People ask, “How can I learn to read hands?” “Do you have a book?” “Why haven’t you written a book?” I make excuses for procrastinating. Here are some of my favorites. I hate generalizing. I love my anonymity. I refuse to be on the bottom corner shelf of the astrology section in bookstores. I won’t waste trees. Does the world really need another middle class Jewish self-help guru?
The science and art of palmistry is older than the pyramids yet few people understand its true value. Reading character from the hands was first recorded in Vedic India about 3500 B.C. Chaldeans read hands in 1100 B.C. Hand reading spread to Greece and China. Aristotle wrote the first Western scientific treatise on reading character from the hands in 330 B.C. Aristotle’s work inspired Dr. William Benham, a reformed skeptic who became the father of modern palmistry. Putnam Press published The Laws of Scientific Hand Reading in 1900. Considered the bible of western palmistry by most reputable hand readers, it’s 650 pages long, dated, didactic in style, male chauvinistic in tone, and limited in scope. The Benham Book of Palmistry is its current incarnation. Rated the #1 palmistry book by palmists around the world, it’s among Amazon’s best selling palmistry books with a sales rank of 589,360. It’s still worth reading, especially the first section on “Mounts of the hands”. Modern palmistry writers still continue to tweak and update unoriginal translations of Dr. Benham’s work in unexciting ways.
The most famous palmist of all time was Cheiro. Born in Ireland as William John Warner in the mid 19th century, Cheiro called himself Count Louis Hamon, claiming noble ancestry that may or may not be true. His stage name, Cheiro, comes from Chiromancy, the Science and Art of Palmistry. He was clairvoyant and used palmistry, astrology, and Chaldean numerology, to make surprisingly accurate predictions (mostly from astrology and numerology), including major world events. Cheiro predicted the date of Queen Victoria’s death, the year and month when King Edward VII would pass away, a grim destiny that awaited the Czar of Russia, the assassination of King Humbert of Italy, and the attempt on the Shah’s life in Paris. Mark Twain wrote in Cheiro’s visitor’s book: “Cheiro has exposed my character to me with humiliating accuracy. I ought not to confess this accuracy, still I am moved to do so”.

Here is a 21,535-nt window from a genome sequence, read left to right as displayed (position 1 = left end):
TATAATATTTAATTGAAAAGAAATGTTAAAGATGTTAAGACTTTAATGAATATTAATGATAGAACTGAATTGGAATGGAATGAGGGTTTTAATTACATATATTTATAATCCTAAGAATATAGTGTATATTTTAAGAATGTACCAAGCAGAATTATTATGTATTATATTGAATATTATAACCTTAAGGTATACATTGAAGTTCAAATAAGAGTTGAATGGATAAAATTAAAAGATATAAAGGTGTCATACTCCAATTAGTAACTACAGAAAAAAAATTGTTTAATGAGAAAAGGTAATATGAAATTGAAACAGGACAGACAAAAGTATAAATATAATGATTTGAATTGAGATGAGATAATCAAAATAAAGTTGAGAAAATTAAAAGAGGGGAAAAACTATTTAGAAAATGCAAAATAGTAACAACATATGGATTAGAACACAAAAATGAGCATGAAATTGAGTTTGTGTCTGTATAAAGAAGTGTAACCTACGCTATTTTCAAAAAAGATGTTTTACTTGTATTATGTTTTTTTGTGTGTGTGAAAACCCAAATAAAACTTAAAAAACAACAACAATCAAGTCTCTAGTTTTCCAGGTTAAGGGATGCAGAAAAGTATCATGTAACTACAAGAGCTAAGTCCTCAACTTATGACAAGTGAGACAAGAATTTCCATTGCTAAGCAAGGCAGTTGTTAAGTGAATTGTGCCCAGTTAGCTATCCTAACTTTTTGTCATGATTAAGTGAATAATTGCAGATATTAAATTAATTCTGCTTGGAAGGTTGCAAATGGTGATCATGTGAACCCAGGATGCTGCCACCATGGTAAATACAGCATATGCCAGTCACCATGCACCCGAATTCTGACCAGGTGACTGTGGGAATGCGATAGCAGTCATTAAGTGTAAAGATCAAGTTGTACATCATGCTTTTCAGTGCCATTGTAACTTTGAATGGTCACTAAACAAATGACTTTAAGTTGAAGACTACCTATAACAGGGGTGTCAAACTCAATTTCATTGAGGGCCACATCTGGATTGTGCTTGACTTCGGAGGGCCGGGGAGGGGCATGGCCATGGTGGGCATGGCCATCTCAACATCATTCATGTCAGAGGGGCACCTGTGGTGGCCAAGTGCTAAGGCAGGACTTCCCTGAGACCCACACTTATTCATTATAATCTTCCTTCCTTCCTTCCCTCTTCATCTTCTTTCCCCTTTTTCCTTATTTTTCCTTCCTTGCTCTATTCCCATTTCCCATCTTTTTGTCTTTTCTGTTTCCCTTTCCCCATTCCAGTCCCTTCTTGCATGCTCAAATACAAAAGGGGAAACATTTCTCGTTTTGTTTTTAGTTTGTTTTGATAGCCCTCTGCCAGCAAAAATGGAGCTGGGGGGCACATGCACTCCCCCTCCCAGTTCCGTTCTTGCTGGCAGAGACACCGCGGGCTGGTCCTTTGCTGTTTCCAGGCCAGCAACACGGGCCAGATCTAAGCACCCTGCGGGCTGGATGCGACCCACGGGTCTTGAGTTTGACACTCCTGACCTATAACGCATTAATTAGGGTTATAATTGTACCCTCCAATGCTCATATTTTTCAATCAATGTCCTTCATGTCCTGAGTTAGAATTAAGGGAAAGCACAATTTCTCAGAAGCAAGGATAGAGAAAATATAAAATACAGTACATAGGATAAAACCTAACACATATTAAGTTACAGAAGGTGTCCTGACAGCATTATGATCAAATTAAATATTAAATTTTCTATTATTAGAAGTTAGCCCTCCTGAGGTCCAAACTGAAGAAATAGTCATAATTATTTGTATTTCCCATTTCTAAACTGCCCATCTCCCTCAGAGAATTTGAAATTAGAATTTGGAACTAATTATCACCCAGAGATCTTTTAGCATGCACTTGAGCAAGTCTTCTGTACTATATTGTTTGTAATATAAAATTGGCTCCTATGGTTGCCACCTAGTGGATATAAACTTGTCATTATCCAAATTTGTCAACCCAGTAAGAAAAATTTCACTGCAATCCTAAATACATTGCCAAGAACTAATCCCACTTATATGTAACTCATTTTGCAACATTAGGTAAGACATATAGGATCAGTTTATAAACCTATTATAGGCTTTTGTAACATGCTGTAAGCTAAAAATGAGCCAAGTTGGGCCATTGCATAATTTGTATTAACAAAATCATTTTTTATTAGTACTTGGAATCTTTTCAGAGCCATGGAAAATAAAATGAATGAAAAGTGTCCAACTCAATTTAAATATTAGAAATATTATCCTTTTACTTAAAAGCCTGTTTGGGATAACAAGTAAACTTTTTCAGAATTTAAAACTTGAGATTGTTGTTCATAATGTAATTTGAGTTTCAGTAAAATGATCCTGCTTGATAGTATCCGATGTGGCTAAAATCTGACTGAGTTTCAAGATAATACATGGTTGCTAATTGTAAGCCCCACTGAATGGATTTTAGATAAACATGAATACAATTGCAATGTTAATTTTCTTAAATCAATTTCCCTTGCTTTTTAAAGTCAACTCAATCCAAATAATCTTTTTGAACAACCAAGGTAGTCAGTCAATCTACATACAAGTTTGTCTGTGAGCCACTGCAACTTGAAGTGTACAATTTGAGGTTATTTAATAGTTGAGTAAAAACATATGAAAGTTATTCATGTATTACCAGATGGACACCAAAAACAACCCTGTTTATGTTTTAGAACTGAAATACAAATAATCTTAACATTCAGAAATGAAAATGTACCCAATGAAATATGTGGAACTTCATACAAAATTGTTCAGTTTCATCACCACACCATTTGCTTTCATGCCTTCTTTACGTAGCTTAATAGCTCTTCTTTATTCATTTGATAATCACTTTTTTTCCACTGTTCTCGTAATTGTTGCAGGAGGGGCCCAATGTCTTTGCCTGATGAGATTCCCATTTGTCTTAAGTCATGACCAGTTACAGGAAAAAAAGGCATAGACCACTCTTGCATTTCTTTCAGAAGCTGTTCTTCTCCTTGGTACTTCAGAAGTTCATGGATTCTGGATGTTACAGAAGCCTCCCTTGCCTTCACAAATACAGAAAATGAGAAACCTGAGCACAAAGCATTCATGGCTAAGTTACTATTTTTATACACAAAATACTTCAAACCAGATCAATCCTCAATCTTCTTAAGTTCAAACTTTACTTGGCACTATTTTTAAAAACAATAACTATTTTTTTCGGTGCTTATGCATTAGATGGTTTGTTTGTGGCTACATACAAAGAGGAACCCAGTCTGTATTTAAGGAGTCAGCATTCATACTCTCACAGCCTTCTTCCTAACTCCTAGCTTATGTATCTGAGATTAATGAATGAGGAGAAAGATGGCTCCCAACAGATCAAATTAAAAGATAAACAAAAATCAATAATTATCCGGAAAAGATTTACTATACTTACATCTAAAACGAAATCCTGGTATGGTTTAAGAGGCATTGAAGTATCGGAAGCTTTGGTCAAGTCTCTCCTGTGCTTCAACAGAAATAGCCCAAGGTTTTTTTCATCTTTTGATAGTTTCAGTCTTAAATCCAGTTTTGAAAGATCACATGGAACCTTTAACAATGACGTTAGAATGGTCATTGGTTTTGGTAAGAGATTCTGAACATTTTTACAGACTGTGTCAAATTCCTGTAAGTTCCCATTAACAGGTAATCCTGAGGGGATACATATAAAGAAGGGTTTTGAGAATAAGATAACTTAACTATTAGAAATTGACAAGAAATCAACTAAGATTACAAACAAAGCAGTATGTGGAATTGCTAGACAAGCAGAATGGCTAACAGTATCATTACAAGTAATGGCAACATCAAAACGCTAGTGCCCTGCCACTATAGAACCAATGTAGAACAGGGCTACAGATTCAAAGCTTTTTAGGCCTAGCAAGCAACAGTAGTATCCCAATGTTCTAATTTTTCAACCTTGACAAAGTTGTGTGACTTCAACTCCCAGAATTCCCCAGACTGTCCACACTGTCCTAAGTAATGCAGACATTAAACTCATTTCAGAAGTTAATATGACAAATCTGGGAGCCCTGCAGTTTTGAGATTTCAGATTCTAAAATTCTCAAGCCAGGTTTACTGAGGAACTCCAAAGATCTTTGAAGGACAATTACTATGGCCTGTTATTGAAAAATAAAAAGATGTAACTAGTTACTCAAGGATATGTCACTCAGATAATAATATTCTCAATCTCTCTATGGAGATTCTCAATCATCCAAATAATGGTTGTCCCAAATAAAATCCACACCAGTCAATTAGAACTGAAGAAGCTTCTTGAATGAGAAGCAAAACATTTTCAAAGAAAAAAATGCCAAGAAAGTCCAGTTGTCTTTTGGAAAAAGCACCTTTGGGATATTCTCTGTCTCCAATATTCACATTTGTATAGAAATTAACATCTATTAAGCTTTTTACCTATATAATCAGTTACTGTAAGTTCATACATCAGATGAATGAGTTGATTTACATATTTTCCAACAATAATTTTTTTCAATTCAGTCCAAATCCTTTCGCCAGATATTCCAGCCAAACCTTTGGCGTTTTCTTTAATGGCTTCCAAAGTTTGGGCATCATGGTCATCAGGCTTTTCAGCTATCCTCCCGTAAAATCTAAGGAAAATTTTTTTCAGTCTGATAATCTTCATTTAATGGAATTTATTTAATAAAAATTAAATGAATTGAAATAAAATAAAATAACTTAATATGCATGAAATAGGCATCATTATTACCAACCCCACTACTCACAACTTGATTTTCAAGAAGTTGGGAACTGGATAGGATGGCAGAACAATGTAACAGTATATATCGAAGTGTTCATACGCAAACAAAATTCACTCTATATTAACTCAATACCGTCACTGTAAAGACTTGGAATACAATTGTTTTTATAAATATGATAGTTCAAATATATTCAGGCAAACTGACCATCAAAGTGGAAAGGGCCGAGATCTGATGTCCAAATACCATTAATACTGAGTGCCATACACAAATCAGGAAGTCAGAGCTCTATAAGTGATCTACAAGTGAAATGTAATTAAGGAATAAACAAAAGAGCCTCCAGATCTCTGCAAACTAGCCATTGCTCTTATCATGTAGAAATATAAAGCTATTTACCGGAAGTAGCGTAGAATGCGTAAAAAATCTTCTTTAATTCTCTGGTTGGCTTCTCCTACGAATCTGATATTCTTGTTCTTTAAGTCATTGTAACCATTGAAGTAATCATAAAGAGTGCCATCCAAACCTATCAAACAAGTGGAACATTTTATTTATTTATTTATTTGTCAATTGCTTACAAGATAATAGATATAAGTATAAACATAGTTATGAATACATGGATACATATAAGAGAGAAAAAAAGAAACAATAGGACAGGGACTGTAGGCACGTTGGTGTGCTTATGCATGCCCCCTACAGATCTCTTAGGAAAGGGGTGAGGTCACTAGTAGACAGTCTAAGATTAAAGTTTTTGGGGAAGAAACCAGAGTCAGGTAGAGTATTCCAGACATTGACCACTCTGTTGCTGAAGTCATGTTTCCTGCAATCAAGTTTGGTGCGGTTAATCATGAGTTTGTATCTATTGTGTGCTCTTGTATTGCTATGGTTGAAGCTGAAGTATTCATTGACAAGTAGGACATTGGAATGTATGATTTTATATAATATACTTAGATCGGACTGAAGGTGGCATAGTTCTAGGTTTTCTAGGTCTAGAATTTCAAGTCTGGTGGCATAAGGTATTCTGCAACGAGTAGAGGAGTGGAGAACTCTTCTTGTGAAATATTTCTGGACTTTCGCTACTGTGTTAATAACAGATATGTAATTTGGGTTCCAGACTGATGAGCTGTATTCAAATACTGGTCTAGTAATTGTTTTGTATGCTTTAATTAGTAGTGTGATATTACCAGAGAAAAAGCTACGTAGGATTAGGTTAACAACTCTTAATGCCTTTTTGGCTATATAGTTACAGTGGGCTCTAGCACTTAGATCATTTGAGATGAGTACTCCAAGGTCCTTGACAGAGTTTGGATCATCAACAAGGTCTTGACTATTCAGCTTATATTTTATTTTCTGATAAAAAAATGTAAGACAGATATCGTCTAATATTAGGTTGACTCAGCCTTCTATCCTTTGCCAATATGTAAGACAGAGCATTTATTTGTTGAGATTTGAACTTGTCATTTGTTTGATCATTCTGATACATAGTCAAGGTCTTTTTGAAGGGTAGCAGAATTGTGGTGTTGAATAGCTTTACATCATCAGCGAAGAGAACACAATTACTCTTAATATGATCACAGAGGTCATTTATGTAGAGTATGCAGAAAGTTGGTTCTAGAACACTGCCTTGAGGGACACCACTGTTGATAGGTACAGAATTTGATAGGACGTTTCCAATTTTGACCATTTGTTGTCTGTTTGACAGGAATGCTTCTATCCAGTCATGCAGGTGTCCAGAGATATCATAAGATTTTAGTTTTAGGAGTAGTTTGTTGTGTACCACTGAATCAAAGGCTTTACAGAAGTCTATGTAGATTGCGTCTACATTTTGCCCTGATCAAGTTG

Many editions of Cheiro’s books are still in print today in both English and foreign language editions and are available through major chains like Barnes and Noble and Amazon.com. They include his astrology book, When Were You Born?; Palmistry, The Language of the Hand (first self-published in 1897); Cheiro’s Book of Numbers; Cheiro’s Book of World Predictions; and Cheiro’s Palmistry for All (rated #10 among palmists, available from Amazon – sales rank 1,681,713). My personal favorite, Confessions: Memoirs of a Modern Seer is out of print.